This Land is Our Land

Today’s slide show: Land Reform

Terry Mdluli proudly points to his pecan trees
Terry Mdluli proudly points to his pecan trees

NELSPRUIT, South Africa—Terry Mdluli had a very good Christmas last year. Celebrations got a kick-start Dec. 13 with the slaughtering of seven cows for a hearty feast here on the Mataffin farm in northeast South Africa.

The colors of the “Rainbow Nation” were shining bright that day as TV cameras from Johannesburg captured images of peasants rubbing shoulders with government top brass. White farmers smiled, sharing the merriment. They had good reason to. The government had just paid the white farm owners 63 million rand (just under $10 million) for nearly 15,000 acres of their rich farm land.

Once known as Riverside, the Mataffin farm now belongs to Terry and 6,000 other blacks. Some 1,100 of those beneficiaries, like Terry, are members of the Mdluli clan, who were booted from the area by the white government in 1920. The remaining 5,000 are farm laborers and their families, known as the Mataffin community, who’ve been living on the land for decades and now have a piece of the communal pie. Not too shabby, if a bit overdue.

Although Riverside transformed into Mataffin relatively seamlessly, it is the exception rather than the rule, the government’s shining example to journalists that land reform can work. It can. But for now, land reform in South Africa is emotionally and politically charged and is convulsing with some serious hiccups, of which cash-flow problems, obstinate white farmers, and a shaky support system for blacks after they receive their land are just a few.

Almost everyone I’ve talked to, from government officials and a conservative farmers’ union to lefty black activists, told me that land reform is moving at “a snail’s pace.” The Mdlulis, who waited 10 years for their land, were one of the first groups to lodge their claim in 1994, shortly after Nelson Mandela and his African National Congress were elected to office and promised that 30 percent of white land would be owned by blacks in five years. That ambitious target has now been postponed to 2015. Only 3 percent of that land belongs to blacks so far.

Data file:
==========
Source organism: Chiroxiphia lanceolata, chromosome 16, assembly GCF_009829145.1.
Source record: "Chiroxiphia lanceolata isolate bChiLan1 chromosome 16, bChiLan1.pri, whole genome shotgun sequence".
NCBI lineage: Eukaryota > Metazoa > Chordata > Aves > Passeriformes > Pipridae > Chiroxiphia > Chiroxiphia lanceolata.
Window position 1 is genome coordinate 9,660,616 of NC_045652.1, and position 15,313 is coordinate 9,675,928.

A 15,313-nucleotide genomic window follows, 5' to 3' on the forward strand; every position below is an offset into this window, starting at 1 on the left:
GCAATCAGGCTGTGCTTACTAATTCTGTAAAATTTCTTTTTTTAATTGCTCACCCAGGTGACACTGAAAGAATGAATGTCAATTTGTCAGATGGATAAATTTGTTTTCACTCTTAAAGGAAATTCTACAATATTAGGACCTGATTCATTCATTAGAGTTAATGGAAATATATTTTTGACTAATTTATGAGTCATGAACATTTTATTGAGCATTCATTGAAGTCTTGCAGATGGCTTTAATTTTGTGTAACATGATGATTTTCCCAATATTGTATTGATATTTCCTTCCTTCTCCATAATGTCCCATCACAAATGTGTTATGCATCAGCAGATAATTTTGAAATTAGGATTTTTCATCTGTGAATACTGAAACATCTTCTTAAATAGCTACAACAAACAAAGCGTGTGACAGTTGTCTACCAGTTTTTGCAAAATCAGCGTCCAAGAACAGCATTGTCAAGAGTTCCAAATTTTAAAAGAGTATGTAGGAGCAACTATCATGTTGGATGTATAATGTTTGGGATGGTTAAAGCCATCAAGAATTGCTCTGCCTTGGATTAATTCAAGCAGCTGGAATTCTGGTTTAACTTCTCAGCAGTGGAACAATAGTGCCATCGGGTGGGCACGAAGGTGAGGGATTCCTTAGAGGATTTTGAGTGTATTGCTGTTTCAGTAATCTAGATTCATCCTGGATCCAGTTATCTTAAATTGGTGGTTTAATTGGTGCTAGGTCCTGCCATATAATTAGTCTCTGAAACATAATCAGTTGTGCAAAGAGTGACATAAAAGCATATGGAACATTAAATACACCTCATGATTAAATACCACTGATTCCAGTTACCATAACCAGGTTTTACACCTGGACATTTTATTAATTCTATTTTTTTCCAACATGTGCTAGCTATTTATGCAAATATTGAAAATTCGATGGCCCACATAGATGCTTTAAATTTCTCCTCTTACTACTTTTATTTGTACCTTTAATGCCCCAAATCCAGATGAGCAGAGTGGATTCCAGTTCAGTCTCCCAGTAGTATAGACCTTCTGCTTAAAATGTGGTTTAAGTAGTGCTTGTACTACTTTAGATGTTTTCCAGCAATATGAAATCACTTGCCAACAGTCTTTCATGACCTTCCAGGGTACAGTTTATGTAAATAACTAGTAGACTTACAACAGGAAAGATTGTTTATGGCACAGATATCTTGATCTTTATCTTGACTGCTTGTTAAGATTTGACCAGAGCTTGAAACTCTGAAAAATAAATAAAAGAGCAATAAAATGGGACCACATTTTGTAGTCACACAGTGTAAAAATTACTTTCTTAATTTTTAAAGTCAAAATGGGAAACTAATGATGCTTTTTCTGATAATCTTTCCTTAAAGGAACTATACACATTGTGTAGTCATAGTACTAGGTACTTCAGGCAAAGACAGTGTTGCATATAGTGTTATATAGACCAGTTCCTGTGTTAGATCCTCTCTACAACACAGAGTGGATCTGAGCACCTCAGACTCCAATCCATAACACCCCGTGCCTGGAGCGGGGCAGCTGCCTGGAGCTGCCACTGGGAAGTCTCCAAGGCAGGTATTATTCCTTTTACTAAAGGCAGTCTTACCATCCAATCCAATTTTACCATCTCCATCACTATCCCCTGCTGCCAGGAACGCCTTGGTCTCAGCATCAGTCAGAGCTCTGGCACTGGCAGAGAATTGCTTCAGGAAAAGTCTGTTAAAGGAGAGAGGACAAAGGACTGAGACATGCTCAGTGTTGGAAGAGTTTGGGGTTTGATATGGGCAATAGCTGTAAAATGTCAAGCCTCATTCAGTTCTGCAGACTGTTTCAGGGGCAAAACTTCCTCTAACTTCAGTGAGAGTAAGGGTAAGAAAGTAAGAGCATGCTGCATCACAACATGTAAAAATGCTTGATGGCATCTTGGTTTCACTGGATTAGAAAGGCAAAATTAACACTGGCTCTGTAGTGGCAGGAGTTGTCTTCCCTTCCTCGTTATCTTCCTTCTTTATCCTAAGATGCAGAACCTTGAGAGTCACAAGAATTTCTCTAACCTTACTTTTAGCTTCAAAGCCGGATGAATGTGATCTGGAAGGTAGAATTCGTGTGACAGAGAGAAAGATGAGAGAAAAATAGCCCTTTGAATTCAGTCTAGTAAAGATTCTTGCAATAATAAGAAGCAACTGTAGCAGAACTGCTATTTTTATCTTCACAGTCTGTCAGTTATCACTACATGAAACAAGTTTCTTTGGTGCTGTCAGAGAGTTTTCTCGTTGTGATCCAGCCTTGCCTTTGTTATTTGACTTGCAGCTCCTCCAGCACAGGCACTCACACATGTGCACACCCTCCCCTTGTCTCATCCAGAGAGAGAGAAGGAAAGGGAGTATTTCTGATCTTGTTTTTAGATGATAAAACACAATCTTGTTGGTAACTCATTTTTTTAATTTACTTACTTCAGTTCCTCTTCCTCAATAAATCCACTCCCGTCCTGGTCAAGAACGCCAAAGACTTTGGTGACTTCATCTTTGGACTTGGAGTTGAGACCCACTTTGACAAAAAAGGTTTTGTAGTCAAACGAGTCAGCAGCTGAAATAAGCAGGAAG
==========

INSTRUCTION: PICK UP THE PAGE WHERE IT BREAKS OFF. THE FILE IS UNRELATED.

On the eve of this year’s national elections and the 10-year anniversary of the end of white rule, land reform is coming into sharp focus. Some extremist white critics are comparing the government’s land policy to Robert Mugabe’s in Zimbabwe, a largely baseless claim. The Landless People’s Movement, a black activist group, is threatening to boycott the elections and invade white farms, if only to make a point. Many poor blacks feel the ANC-led government has left them with nothing more than broken promises for a better life in post-apartheid South Africa.

But on April 14, Terry is sure to turn up bright and early at the Nelspruit polling office to cast his vote for the ANC.  If the ruling party wins a majority of votes, as is expected, Thabo Mbeki will be handed a second term in office.

“Of course I’m voting for the ANC. They’re the only party for the people. They paid 63 million rand for the people,” he told me while my rented Mazda Midge sputtered down a pocked dirt road toward the farm. As the gluelike air oozed through the windows, mixing with clouds of red dust to form a paste covering my skin, Terry proudly pointed to his new pecan trees.

The Mdluli case is impressive. It’s been one of the largest land transfers in the country and an amicable one at that. The previous white owners, H.L. Hall & Sons, still run their own farms and are training the Mdlulis how to successfully operate theirs, which pleases Terry.